Wednesday, September 9, 2009

"At Greenspond"

"Colour has taken possession of me; no longer do I have to chase after it. 
I know that it has hold of me forever...Colour and I are one.
 I am a painter."~Paul Klee

"At Greenspond", oil on panel, 24"x12" is all about colour.  I loved the interplay of oranges and auburns at the bottom and the blues and vibrancy of those watery hues at the top of the painting. The rock is an amalgamation of those to compliments, dividing its temperament between warms and cools. I was exploring the trails and rocks that met with the sea that day in the little town of Greenspond...large slabs of organic rock like frozen water, softened by countless waves and storms. 

With this painting I wanted to create a focus on the large rocks almost falling into the foreground. I saw in my mind a vertically-oriented painting, with heavy cropping and a small amount of water and sky. The skies are so clear in Newfoundland (when there isn't fog!), the colours so crisp and clean. It is very similar to Alaska, or probably anywhere that has minimal pollution. Everything is in sharp relief, no blurry edges, but each flower and rock beautifully defined. 

The land and the people in Newfoundland are genuine, the real thing, they exist closely with the land and are intertwined with it, live in close contact with it, cannot help but be shaped by it. The tidal pools that you come across contain little worlds of life ebbing and flowing, reliant upon the tides just like air into lungs. What may appear to the casual passerby is actually a complex ecological system of life and death, beauty, growth and decay that is continually changing right before your eyes. It is magical. The people too are dependent largely on what the land has to offer, from fish to berries, there are cycles to be seen everywhere you look.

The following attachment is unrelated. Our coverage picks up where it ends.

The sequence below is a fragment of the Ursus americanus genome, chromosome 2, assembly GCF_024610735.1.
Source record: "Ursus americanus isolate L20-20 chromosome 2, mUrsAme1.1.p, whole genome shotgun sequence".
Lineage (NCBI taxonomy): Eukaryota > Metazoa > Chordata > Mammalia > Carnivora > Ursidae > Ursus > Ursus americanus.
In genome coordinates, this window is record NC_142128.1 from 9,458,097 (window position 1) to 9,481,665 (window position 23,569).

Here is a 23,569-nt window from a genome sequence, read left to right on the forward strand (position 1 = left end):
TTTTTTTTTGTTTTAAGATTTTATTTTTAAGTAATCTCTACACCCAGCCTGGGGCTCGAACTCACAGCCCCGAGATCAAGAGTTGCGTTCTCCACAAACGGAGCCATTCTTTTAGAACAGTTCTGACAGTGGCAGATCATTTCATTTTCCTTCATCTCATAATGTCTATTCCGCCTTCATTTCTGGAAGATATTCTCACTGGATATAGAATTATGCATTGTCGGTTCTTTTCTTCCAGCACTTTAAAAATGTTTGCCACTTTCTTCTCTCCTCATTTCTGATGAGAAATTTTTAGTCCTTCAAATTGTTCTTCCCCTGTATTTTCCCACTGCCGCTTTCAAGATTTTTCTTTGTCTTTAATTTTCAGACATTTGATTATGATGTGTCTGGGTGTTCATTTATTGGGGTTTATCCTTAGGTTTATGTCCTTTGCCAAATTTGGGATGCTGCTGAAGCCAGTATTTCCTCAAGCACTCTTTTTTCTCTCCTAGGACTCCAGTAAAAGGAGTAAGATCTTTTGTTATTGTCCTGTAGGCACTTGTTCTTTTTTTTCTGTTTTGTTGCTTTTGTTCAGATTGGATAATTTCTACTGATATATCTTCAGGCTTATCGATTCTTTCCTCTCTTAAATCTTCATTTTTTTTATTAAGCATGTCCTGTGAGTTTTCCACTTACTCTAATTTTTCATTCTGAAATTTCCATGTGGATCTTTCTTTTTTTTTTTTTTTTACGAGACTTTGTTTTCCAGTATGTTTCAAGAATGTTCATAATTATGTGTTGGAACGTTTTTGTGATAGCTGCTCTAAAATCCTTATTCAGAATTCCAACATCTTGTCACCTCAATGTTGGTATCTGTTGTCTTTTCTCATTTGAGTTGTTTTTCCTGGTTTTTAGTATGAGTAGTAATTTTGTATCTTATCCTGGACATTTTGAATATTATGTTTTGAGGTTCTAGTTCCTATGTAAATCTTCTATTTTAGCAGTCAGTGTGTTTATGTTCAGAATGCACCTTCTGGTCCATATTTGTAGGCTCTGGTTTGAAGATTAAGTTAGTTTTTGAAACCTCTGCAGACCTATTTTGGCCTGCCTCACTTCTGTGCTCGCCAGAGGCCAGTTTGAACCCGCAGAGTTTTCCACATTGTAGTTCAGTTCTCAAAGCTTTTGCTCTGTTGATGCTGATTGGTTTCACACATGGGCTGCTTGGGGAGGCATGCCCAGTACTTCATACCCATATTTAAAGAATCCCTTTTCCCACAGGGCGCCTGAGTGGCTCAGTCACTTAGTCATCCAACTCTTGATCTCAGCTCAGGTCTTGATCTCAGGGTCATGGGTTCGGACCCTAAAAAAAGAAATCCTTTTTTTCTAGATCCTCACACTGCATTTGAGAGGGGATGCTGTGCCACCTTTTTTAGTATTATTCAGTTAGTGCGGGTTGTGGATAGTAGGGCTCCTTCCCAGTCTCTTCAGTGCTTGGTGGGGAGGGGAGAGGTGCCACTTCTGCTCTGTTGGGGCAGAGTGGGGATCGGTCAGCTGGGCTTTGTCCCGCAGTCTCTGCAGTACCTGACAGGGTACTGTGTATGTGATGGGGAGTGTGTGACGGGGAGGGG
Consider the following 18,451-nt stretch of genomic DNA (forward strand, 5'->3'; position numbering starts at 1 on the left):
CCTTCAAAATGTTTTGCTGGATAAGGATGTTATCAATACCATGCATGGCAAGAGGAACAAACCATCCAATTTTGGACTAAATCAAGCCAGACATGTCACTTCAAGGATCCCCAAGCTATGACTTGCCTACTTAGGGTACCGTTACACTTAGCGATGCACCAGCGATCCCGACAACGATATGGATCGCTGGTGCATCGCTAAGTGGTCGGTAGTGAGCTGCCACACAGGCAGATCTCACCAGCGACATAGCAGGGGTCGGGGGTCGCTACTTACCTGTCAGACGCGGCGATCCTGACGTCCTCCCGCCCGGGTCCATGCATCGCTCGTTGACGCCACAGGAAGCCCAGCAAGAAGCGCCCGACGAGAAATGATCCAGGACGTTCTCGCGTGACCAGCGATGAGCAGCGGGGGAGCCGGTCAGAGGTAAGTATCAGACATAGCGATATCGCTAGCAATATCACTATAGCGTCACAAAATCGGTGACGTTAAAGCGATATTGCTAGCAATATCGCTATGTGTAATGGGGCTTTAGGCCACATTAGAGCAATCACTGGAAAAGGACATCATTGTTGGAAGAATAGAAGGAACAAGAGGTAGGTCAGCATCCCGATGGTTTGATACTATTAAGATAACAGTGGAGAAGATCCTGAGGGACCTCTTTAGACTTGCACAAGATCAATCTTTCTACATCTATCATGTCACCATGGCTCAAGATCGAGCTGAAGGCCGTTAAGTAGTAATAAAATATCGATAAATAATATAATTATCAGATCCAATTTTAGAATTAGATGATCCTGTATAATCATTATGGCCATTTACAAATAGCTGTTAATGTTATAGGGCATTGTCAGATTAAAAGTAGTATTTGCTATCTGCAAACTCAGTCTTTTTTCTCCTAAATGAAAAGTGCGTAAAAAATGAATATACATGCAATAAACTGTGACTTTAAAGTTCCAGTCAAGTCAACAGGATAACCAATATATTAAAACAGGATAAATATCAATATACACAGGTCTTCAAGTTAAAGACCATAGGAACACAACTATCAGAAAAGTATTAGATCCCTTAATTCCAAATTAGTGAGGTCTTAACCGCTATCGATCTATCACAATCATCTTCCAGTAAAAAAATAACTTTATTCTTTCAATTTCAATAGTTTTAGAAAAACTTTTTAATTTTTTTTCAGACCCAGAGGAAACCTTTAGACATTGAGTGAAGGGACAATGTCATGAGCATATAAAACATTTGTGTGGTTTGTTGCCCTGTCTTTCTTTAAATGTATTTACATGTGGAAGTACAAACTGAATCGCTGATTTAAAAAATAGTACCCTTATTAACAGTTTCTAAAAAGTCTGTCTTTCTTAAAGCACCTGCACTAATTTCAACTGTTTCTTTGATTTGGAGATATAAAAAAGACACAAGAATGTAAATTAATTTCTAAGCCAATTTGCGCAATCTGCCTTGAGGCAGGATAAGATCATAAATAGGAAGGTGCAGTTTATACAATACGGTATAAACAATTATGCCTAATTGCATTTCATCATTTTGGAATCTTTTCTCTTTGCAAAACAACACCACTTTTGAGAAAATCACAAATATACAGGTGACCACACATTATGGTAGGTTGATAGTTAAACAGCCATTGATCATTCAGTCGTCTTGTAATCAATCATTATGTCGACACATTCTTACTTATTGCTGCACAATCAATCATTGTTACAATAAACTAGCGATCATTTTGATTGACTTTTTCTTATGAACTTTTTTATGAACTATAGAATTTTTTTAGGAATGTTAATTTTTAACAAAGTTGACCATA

From a technical standpoint this painting was relatively uncomplicated and came together quickly. The water jumps out as it is so vivid there...a deep blue that is even purple in some places (I saw some in Cape Freels). My greatest challenge here was to convey the impression of the hardness and undulation of the rocks...the veins and organic patterns and shapes that twist and braid down the length of each rock. Certainly the most enjoyable area to paint was the burnt orange hues at the bottom where the rock has water on it and the minerals can be seen in an all together different light, darkened and brought to life by the water. 

Oftentimes after months have passed the beauty of a place starts to seep into your a trickle from a rock bed or the melting of a glacier....slow and steadily you find yourself romanced by a land that you dwelt briefly upon many months ago. The captivating part is that you are not even consciously aware of it. It simply is. I find myself being bewitched by Newfoundland all over again, each time I look through my reference photos to ponder the possibility of a painting here or there...each painting is a reliving of an experience, and in that moment all of the affection and wonder that you felt sitting on that cliff, speaking with that person, hiking down that trail, they all come back to you with an fragile intensity. Anything that moves us to that extent deserves our attention and we must embrace that memory so that we can share it with others, in the form of art, poetry, photography, music, or simply as enthusiastic anecdotes shared between kindred spirits. 

Be well, take good care, and share some happiness today.


"Colour is my day-long obsession, joy and torment." ~Claude Monet

Here is some information on my upcoming solo exhibition! 

Portraits Of Newfoundland
November 5-22nd, 2009
Abbozzo Gallery, Oakville, Ontario
Opening Reception November 6th, 7-10pm


The Florida Escape Artist said...

Hi Heather,

I saw you on Twitter, and I thought I would stop by your blog. The paintings are breathtaking! Thanks for sharing, I can't wait to see the next one.

Anonymous said...

I am astounded by the intensity of emotions you must have felt when you first experienced the beauty of Newfoundland, and then when you painted these, and then a third time when you wrote your blogs. I think this is why your paintings are so alive: A rare combination of technical skill and an incredible, sustained intensity. I am sure these small jpeg files do not do justice to your paintings, and hope to be able to see the originals someday. Hopefully before they are exhibited at world-famous museums :).


Heather Horton said...

Thank-you both so very much! I appreciate you taking the time to read the blog and your feedback is creative fuel for the creative campfire! Thank-you very much, take good care and keep creating in whatever way you do best!